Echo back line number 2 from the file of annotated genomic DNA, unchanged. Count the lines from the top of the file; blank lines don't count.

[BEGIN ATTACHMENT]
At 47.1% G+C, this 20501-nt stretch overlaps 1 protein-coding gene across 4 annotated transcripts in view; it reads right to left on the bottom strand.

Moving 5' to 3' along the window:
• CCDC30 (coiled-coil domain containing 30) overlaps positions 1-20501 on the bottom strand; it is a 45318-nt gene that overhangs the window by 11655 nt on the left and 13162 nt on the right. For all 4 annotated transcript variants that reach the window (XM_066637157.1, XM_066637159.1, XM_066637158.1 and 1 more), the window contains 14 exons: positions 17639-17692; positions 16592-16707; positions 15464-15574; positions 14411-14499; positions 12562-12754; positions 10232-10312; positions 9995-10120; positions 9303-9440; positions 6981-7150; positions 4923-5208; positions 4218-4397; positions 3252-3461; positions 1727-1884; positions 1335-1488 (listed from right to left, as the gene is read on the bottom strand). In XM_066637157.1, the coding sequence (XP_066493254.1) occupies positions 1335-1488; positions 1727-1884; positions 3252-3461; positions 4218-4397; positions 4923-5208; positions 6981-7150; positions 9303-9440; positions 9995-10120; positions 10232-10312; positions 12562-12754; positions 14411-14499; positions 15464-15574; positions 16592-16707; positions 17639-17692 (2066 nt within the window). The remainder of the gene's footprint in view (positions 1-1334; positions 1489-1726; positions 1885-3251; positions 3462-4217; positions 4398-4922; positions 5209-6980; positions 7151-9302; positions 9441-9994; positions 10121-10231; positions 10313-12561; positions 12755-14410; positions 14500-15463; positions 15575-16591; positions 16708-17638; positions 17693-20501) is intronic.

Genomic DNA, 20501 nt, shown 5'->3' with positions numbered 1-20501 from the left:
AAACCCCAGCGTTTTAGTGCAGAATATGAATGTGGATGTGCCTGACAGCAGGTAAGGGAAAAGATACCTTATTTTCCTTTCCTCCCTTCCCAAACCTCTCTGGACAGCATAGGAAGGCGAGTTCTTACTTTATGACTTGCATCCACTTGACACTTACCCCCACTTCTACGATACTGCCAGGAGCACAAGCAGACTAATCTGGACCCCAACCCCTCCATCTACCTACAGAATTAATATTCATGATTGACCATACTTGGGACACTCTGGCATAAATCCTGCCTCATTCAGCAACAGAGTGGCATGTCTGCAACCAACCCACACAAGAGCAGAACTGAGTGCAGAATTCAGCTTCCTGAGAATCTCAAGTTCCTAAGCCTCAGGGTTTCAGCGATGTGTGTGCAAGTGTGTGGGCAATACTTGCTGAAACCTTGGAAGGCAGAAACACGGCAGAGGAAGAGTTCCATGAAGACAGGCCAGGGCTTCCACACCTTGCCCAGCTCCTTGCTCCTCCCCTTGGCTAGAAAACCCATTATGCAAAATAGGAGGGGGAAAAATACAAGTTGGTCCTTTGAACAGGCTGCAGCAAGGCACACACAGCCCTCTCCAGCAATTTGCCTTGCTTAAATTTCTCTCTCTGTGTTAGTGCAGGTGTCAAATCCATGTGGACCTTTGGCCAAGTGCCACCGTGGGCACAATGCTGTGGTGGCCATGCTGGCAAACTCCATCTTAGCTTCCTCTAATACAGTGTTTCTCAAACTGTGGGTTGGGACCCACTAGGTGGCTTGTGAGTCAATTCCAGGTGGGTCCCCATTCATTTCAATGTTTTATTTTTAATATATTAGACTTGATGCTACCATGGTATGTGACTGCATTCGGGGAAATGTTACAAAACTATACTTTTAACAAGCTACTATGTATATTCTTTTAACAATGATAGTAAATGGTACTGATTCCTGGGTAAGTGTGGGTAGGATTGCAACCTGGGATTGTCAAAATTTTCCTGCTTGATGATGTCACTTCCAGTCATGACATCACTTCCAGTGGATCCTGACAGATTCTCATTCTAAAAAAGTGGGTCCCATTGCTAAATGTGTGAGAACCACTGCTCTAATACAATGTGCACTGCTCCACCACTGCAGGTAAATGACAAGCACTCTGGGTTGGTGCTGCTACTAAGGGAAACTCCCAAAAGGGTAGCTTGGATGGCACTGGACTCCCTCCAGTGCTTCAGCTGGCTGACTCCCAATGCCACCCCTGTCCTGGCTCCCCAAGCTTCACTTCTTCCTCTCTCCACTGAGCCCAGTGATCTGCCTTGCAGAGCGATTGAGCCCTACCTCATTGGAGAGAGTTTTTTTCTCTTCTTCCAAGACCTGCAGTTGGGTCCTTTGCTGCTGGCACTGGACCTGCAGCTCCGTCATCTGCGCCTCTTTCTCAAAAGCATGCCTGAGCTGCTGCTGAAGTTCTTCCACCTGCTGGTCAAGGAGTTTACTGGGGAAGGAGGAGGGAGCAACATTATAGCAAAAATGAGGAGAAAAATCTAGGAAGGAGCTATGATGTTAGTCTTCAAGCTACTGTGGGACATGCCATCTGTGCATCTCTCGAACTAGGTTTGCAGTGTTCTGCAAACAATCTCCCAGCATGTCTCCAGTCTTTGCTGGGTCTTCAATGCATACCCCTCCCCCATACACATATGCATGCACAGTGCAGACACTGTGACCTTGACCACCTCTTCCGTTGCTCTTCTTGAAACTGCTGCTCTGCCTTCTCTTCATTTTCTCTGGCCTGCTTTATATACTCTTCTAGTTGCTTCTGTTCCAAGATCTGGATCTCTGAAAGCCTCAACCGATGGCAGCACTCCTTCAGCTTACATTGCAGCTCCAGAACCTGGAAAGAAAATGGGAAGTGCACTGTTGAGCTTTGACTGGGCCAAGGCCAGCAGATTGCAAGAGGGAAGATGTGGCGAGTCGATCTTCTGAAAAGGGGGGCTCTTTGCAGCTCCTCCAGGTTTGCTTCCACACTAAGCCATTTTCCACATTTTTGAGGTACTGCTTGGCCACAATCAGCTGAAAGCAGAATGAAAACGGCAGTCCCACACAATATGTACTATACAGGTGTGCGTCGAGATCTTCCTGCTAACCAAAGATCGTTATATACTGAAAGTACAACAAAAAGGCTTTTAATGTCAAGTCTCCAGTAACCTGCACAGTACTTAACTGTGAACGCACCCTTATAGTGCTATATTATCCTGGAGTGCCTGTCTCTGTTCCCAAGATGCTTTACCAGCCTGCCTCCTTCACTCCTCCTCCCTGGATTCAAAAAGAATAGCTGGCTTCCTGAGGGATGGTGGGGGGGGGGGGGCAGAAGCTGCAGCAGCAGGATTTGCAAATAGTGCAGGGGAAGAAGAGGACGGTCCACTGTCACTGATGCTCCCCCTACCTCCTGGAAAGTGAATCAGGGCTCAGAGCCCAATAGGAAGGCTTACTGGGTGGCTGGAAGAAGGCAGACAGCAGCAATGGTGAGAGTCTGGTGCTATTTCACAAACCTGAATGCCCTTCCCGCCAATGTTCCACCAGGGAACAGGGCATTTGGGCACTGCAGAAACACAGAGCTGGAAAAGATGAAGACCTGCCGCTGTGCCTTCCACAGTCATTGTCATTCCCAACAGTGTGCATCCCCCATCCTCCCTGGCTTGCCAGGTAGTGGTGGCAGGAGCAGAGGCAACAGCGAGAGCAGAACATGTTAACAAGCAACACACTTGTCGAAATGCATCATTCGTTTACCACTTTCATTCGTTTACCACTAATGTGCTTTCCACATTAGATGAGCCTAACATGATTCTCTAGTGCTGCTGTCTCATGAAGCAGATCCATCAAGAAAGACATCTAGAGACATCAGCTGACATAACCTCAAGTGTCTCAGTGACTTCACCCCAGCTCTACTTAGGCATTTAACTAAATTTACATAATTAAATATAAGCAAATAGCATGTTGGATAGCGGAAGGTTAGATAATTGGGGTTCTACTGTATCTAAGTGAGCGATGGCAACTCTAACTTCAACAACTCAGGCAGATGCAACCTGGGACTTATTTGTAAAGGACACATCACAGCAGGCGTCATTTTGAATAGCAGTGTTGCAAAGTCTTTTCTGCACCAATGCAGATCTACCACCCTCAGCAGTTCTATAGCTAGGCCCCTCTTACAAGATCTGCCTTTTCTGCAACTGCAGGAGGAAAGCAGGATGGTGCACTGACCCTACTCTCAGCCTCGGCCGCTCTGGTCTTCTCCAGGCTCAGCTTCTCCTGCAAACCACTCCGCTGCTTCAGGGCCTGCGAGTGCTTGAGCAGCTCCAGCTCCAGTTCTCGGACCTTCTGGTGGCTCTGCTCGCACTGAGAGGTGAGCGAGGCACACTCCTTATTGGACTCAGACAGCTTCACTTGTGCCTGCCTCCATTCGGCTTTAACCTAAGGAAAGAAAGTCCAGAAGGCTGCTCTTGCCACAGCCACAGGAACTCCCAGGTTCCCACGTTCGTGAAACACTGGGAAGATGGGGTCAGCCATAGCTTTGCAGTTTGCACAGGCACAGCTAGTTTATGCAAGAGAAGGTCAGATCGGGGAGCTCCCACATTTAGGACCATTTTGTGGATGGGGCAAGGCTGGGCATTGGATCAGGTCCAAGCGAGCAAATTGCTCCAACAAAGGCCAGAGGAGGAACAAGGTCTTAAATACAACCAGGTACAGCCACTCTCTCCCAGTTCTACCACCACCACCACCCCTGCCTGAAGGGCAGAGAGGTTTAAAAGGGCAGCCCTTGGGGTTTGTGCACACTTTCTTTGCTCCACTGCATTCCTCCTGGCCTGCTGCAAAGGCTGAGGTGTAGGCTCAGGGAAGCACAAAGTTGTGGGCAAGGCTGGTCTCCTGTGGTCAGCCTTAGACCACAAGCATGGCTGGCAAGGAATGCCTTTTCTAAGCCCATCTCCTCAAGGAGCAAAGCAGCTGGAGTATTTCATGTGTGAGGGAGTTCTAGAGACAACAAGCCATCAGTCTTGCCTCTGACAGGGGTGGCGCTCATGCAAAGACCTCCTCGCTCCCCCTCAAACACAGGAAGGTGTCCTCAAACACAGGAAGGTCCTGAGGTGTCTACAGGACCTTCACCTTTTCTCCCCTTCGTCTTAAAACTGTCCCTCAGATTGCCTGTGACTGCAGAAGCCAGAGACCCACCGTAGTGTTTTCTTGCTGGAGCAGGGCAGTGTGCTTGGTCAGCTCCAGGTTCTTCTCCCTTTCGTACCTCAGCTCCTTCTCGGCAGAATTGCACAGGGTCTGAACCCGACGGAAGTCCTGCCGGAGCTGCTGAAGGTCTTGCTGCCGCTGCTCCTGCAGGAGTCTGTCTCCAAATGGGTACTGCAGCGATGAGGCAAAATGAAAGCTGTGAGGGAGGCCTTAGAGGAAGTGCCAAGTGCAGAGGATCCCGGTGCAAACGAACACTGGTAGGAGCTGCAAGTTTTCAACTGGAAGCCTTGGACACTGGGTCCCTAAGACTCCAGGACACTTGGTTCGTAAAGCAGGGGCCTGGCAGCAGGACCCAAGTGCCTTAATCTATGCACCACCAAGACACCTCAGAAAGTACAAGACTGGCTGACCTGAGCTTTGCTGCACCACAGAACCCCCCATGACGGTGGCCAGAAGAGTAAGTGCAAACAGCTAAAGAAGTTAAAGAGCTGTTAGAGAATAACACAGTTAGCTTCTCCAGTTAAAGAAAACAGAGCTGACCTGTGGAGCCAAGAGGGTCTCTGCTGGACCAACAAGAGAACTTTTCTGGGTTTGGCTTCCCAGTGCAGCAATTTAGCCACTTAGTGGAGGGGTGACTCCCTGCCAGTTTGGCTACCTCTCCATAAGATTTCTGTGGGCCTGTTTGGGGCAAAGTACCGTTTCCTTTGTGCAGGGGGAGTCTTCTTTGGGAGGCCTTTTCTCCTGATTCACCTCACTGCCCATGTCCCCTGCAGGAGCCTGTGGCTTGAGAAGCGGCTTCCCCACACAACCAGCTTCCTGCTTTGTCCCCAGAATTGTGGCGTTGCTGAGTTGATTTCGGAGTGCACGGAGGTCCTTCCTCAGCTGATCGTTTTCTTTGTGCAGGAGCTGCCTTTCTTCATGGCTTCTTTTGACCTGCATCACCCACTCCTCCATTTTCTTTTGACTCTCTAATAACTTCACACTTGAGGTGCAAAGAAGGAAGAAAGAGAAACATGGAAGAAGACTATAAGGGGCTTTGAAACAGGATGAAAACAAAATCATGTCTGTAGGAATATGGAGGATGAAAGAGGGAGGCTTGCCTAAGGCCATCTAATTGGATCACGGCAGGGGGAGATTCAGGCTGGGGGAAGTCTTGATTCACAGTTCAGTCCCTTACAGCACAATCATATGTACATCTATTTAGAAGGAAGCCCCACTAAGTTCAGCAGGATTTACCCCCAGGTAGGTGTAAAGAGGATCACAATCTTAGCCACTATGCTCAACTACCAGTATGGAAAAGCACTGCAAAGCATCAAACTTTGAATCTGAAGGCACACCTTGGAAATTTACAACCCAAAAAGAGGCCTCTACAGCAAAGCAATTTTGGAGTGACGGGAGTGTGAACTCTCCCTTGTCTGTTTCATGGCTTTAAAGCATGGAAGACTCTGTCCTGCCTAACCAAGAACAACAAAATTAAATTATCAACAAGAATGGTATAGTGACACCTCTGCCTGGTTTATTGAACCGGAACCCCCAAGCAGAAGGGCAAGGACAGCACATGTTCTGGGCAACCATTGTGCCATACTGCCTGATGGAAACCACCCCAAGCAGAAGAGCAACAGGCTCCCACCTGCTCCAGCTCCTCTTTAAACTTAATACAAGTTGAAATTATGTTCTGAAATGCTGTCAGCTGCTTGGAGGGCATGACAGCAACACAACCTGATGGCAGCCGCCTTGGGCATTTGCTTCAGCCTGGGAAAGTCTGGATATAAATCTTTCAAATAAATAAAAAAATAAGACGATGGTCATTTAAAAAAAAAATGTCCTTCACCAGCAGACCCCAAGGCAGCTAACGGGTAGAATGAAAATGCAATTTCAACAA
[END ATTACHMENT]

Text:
Moving 5' to 3' along the window: